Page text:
Although the foregoing definitions indicate that evaluation of behavioral changes produced by response-contingent delivery or removal of such events is critical for applying the labels, the manner in which the stimuli are used in experiments may or may not involve a response contingency. For example, in studies that use instrumental learning or operant conditioning, there will be an explicit, experimenter-defined relationship between some feature of the animal’s behavior (such as whether a lever is pressed) and the delivery (or withholding) of the stimulus. In contrast, studies that use classical or Pavlovian conditioning typically do not involve a response-outcome contingency; rather, the emphasis is typically on the predictive relationship between some other stimulus (such as a light or tone) and delivery of the appetitive or aversive stimulus (Rescorla, 1988). Because brain mechanisms underlying the different types of learning may differ, the decision to present appetitive and aversive events in a response-contingent or response-noncontingent manner should be based on the scientific goals of the study.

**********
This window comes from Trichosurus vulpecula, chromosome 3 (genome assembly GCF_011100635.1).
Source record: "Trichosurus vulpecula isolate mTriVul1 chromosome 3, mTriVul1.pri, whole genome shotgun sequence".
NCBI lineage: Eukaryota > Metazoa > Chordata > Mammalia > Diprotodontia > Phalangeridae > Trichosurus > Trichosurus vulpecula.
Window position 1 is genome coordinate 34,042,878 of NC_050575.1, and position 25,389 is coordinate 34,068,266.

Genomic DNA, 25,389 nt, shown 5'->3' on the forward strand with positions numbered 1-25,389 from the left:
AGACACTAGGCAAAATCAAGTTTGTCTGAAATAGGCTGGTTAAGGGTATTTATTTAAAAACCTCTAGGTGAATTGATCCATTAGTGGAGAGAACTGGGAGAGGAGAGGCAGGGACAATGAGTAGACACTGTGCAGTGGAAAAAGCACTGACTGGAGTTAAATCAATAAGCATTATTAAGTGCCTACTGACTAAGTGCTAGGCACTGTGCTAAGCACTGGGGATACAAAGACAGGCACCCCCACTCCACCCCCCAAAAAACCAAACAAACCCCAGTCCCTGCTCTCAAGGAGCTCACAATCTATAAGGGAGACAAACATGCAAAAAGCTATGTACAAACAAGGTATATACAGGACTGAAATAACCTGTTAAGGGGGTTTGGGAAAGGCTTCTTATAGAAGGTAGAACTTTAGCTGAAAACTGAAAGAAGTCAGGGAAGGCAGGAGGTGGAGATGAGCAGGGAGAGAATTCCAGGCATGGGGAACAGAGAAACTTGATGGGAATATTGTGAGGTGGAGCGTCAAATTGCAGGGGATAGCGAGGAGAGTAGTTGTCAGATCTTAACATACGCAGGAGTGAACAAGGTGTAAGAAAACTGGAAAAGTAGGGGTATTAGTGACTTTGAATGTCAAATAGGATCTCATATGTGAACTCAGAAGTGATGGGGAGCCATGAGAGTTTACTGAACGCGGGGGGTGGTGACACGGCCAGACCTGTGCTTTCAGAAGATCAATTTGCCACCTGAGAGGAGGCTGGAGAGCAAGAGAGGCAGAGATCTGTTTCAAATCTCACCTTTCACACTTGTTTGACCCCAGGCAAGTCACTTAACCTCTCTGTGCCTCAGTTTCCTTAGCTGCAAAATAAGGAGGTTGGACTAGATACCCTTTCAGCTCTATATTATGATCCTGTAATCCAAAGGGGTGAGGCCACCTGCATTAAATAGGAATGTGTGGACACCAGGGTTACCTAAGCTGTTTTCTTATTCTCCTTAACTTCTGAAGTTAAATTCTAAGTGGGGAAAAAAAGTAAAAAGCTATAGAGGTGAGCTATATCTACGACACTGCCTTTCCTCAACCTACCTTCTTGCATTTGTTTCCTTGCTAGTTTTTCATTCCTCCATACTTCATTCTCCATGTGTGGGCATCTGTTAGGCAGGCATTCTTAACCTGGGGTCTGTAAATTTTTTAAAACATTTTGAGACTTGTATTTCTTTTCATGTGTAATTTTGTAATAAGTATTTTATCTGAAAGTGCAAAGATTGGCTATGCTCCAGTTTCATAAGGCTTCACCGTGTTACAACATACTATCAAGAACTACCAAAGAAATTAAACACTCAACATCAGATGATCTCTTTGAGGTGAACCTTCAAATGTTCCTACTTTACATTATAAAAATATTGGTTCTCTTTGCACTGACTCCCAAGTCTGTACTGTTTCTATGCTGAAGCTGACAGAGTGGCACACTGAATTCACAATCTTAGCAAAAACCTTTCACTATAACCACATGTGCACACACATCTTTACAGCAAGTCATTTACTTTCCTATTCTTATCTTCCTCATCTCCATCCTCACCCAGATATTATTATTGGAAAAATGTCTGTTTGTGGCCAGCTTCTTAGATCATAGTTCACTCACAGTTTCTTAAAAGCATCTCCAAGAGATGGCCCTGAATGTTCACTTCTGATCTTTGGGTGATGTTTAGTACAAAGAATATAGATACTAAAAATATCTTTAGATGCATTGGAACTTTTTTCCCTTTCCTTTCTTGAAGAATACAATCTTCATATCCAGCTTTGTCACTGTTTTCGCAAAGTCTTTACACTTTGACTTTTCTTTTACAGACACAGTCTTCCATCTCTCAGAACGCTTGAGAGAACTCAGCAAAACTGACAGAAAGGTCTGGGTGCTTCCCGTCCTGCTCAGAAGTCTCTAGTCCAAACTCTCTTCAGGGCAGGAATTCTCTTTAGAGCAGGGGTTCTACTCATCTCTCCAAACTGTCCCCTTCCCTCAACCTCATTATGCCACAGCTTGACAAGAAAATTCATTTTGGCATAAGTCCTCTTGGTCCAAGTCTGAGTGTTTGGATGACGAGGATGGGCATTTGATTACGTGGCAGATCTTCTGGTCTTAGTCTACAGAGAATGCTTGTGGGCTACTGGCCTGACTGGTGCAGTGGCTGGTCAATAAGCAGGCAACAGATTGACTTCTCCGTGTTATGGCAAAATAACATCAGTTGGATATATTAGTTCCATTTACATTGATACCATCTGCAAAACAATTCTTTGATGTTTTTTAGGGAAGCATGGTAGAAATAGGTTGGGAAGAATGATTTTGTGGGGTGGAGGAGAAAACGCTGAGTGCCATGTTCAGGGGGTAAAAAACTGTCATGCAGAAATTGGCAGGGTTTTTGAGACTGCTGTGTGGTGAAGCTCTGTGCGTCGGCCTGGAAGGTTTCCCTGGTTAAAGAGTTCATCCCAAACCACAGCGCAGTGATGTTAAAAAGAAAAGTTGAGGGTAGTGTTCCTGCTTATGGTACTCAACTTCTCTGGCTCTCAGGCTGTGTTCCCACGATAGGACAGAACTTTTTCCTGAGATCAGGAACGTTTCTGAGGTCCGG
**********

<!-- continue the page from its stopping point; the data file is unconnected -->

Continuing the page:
Appetitive or aversive stimuli are typically used to motivate an animal to perform a particular behavior. However, the scientific reasons for producing that behavior can vary widely, and the overall purpose of the study will be an important consideration in the selection of the appetitive or aversive stimuli. For example, a considerable body of neuroscience research using appetitive and aversive stimuli focuses on understanding the neurobiology of basic motivational processes, such as those involved in feeding, drinking, foraging, mating, drug addiction, aggression, fear (anxiety and phobias), and the avoidance of pain or discomfort. In such cases, the selection of a particular motivational stimulus (such as salt water or a sexually receptive conspecific) is typically dictated by the specific motivational or behavioral system under study (such as sodium appetite or copulation). In other cases, however, investigators may have more leeway in the selection of motivational stimuli. For example, investigators interested in the general neural mechanisms underlying simple learning (such as classical and operant conditioning), cognition, or memory may be able to use a range of stimuli, both appetitive and aversive, to achieve their scientific aims. Similarly, investigators who simply wish to establish a reliable behavioral baseline for studying motor, sensory, attentional, or perceptual processes or for assessing the effect of various manipulations may also have some flexibility in their choice of motivational stimuli. Relevant considerations might include whether the stimulus has similar effects among species or among individuals within a species. Another consideration is the degree of variability in the efficacy of the stimulus among individuals or of repeated exposures to the stimulus in the same individual. For example, because of rapid satiation, a food rich in calories will be a poor choice as a reinforcer in a procedure that requires the animal to respond repeatedly for